Full text: Modern business geography

The United States as a Farming Country 31 
Fic. 18. Above the northern line marked 52° agriculture is not possible. A few crops may be 
srown, to a limited extent, in sheltered valleys opening toward the south; but in general people 
who live north of that line must depend on hunting, fishing, or mining for their living. 
Methods of farming used to offset unfavorable rainfall. In some 
parts of the dry regions large crops are grown by irrigation; that is, 
water is taken from the rivers by means of canals and is then led into 
little ditches in the dry but rich soil. The regions irrigated under 
the control of the United States government are shown in Figure 19. 
In other dry sections winler farming is practiced. Advantage is 
taken of the rains that come regularly in the winter, and a hardy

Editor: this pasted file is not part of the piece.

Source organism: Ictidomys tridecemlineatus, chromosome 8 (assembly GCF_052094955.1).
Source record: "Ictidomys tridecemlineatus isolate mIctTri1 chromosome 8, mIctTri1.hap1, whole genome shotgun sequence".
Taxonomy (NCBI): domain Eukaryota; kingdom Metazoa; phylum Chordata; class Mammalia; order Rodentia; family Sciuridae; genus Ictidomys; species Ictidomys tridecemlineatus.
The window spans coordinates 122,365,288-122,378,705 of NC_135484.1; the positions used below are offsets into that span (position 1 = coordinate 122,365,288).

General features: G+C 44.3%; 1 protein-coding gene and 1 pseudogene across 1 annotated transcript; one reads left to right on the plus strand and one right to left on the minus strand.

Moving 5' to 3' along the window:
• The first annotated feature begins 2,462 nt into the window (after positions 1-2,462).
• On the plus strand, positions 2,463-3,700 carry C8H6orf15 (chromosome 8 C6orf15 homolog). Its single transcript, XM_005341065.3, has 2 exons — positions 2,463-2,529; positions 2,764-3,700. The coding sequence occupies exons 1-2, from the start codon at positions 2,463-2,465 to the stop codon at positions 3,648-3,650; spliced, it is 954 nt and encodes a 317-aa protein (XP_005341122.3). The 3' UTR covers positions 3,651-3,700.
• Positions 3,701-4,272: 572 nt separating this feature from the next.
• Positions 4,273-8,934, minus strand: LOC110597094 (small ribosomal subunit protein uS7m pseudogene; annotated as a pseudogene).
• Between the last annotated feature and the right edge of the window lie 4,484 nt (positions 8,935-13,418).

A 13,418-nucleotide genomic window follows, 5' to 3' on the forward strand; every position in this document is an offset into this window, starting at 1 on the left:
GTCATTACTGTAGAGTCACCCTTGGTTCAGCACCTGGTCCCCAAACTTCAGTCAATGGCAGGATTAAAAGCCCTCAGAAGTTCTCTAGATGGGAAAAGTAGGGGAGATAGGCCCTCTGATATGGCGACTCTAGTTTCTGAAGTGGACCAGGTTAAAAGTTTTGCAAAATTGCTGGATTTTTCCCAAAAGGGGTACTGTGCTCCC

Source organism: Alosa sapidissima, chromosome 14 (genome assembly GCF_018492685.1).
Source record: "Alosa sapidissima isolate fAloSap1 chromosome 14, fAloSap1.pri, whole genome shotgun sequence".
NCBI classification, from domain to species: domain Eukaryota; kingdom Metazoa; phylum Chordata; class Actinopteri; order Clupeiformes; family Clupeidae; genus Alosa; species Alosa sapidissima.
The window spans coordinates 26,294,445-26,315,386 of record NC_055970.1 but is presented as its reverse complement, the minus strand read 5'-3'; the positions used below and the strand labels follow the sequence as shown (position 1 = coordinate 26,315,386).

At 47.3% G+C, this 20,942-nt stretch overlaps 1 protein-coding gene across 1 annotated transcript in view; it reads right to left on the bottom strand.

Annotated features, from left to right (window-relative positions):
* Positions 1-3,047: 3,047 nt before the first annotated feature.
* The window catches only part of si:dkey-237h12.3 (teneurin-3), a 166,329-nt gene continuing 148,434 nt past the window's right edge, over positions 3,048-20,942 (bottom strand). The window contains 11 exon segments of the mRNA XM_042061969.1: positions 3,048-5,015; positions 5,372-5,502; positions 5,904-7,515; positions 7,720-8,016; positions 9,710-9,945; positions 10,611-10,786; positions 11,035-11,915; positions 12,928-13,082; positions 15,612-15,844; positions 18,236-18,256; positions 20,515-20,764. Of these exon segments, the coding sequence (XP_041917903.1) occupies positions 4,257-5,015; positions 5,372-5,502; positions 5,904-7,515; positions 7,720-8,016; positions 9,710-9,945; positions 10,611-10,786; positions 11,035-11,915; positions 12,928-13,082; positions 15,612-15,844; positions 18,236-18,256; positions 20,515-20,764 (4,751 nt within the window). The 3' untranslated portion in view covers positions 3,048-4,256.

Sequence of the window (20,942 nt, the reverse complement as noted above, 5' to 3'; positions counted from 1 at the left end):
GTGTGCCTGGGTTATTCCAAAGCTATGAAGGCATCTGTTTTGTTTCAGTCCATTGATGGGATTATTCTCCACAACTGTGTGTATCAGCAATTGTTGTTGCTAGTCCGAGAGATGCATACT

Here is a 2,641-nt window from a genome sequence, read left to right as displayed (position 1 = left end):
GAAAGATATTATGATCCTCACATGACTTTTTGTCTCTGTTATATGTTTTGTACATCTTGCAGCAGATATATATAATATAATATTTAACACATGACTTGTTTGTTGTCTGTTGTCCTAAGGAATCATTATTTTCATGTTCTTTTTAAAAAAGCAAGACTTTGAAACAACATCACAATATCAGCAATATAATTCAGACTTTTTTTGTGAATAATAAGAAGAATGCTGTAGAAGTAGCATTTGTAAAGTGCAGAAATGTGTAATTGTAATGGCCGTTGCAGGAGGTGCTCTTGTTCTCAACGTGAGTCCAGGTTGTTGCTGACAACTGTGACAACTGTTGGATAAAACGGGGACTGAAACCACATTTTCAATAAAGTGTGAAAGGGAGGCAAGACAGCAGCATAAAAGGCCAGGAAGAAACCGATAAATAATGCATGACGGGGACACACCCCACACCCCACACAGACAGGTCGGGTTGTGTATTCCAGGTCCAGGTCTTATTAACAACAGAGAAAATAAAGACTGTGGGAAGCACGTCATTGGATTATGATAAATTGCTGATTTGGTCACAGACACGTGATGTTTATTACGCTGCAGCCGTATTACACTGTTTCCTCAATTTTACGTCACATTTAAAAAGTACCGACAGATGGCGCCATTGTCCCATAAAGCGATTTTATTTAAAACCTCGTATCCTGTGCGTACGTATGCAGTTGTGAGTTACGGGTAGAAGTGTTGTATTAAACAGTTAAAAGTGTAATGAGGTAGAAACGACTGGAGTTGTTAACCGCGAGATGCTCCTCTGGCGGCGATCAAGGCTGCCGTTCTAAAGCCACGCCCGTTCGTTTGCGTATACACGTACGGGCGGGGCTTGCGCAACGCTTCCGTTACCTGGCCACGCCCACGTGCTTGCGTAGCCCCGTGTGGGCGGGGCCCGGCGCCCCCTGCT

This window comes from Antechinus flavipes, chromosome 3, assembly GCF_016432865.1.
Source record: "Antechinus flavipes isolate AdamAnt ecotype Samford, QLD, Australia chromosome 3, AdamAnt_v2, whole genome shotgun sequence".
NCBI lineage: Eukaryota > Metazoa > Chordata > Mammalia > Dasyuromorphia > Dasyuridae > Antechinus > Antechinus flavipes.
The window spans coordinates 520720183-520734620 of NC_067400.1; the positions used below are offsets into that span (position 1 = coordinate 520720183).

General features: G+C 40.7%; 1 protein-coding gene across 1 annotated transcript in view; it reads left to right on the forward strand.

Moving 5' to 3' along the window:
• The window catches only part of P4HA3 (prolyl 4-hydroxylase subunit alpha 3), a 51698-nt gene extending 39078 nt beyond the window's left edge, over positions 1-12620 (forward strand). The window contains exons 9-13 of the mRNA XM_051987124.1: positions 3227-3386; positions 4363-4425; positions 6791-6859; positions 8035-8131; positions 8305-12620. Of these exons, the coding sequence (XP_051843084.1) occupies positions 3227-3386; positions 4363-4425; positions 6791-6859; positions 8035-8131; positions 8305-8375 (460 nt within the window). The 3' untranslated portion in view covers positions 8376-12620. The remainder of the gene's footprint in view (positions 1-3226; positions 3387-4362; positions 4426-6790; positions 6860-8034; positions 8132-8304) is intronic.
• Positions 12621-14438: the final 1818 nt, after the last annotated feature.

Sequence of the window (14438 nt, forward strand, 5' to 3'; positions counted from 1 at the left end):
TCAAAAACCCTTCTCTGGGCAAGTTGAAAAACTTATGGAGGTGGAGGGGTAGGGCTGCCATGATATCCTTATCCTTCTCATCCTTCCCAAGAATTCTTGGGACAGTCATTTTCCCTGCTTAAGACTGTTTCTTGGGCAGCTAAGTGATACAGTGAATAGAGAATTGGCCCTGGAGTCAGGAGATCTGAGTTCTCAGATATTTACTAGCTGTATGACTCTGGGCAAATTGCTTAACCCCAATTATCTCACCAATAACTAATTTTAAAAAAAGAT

winter crop is raised. 
In still other regions, especially those just east of the Rocky Moun- 
tains, the farmers make the most of the light rainfall by means of 
what is called dry farming. Before the rainy season begins, they 
plow the ground to let the rain soak in as much as possible. After 
the soil is wet they keep the surface finely pulverized with a harrow 
so that the moisture will not evaporate. Then, too, they are careful 
in selecting crops that can thrive on light rainfall, such as wheat, 
Kafir corn, and alfalfa. 
In these various ways the effect of unfavorable rainfall is partly 
overcome even in the dry West. Nevertheless, this section contains 
large deserts which cannot be used even for grazing, irrigation, win- 
ter farming, or dry farming. The driest and most barren of these 
deserts are in Nevada, southeastern California, Arizona, and Utah 
‘Fig. 22).

Note to user

Dear user,

In response to current developments in the web technology used by the Goobi viewer, the software no longer supports your browser.

Please use one of the following browsers to display this page correctly.

Thank you.